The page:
By Brian Lanciault
Impunity Watch Reporter, Asia

PYONGYANG, North Korea– The United States’ top envoy to North Korea urged Pyongyang to free two detained American citizens. The call came after reports this week that in addition to holding a U.S.-Korean Christian missionary, Kenneth Bae, North Korea detained an 85-year-old U.S. citizen, and former Korean War veteran.

U.S. Ambassador Glyn Davies speaks to reporters in Beijing, China, and urges North Korea to release all American detainess in custody. (Photo Courtesy of AP).

According to media reports, Merrill Newman was taken from a plane late last month as he was about to depart from North Korea.

The U.S. government has not specifically confirmed the detention, citing privacy concerns, and North Korea has issued no comment on the matter.

In an interview with reporters in Beijing Thursday morning, U.S. Special Representative for North Korea, Glyn Davies, urged Pyongyang to exercise deep consideration about the two cases, noting the fate of Americans abroad was a critical concern of U.S. foreign policy.

“We of course are calling on North Korea, as in the case of Mr. Kenneth Bae, who has now been there for over a year, to resolve the issue, and to allow our citizens to go free,” Davies said.

The envoy is touring Asia this week amid a renewed push to restart the stunted talks on ending North Korea’s nuclear weapons programs.

He did not draw a clear line between the cases and the international community’s broader efforts. The cases are among several examples of issues frustrating the resumption of nuclear talks with the North.

Davies says his talks in Beijing with his Chinese counterpart, Wu Dawei, were fulfilling. But there was no strong signal that a return to the six-party talks that include the two Koreas, China, Japan, Russia and the United States would resume any time in the near future.

“This really is up to North Korea,” noted Davies. “It’s North Korea who seems not seriously interested in making meaningful progress on the nuclear issue. And until we see a manifestation of North Korean seriousness, it’s very difficult for me to know what the prospects are for getting back to Six Party.”

Recently North Korea has been talking about restarting some of its nuclear programs, while at the same time it has suggested new proposals for its return to the six-nation talks on ending atomic programs. The North has also been stressing a dual policy of nuclear and economic development.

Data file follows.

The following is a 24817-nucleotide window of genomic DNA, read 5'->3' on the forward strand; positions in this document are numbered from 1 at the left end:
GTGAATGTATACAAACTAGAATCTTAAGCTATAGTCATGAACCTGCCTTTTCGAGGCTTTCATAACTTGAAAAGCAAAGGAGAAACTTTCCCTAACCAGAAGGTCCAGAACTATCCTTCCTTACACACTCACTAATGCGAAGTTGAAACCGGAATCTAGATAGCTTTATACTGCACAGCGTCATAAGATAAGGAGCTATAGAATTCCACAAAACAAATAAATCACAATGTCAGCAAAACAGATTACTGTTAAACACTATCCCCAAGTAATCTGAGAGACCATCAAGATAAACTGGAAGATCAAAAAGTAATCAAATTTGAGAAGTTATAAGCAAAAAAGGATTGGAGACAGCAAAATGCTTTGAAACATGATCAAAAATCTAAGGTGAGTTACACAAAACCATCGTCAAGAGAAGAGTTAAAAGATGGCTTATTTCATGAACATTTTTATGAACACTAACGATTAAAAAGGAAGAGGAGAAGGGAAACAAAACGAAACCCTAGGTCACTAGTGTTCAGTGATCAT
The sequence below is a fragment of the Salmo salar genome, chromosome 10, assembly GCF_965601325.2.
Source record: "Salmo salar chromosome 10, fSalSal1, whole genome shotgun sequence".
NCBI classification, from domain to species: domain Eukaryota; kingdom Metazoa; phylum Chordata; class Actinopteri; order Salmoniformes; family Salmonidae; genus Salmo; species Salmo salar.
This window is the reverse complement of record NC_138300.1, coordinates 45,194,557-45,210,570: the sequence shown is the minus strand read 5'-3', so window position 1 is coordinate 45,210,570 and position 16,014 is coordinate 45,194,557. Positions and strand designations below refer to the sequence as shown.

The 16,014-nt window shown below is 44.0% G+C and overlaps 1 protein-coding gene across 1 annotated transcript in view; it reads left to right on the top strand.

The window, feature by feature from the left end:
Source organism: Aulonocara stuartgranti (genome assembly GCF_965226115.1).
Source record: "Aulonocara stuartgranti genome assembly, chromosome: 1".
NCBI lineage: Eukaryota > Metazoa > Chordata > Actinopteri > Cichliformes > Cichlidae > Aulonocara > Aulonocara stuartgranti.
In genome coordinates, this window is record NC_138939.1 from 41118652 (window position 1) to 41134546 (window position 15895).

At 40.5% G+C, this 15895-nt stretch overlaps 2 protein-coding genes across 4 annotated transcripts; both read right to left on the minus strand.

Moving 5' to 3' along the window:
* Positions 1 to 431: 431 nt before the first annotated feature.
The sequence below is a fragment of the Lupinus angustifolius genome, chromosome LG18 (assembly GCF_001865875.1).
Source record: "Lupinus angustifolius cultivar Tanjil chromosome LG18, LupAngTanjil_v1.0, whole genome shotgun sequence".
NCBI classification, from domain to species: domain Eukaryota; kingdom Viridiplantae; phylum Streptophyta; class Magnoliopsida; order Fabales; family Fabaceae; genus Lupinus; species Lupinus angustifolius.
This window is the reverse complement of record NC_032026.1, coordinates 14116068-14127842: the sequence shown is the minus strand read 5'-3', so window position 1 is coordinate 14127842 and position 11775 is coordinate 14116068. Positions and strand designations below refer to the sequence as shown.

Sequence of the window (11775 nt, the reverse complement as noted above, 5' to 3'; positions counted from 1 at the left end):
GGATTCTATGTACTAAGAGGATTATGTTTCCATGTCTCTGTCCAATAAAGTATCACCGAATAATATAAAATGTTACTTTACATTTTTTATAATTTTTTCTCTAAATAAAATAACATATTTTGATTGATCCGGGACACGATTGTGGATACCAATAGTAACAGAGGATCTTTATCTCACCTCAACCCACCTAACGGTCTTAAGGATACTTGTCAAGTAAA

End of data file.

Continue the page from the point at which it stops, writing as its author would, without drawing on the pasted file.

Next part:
North Korea pulled out of the six-nation talks in 2009 and says it is willing to return to the table as long as there are no pre-conditions.

In the past, Pyongyang was accused of using foreign detainees as bargaining chips in negotiations with Western countries over its controversial nuclear weapons program.

North Korea has detained at least six Americans since the talks ended in 2009. While some were given harsh prison sentences, all have subsequently released. Generally their release followed visits to the North by high-ranking former or current U.S. officials.

Merrill Newman’s son told CNN that it was his father’s “life-long dream” to see the North and its culture, after serving in the South as a U.S. infantry officer in the 1950s. He said his father arranged the trip through a North Korea-approved Chinese tour company and had “all the proper visas.”

Newman’s detention comes approximately one year after the arrest of Kenneth Bae, who was detained last November. He was subsequently convicted of “state subversion” and sentenced to 15 years hard labor. He was detained after entering North Korea as a tour operator.

For more information, please see:

Time– North Korea Detains 85-Year-Old American Korean War Vet–21 November 2013

Voice of America–US Envoy Urges N. Korea to Release Detained Americans–21 November 2013

CNN–California man pulled off plane in North Korea, detained, son says–21 November 2013

San Jose Mercury News–Palo Alto man, 85, removed from plane, detained in North Korea–20 November 2013

Washington Post–American vet, 85, detained in North Korea–21 November 2013

Author: Brian Lanciault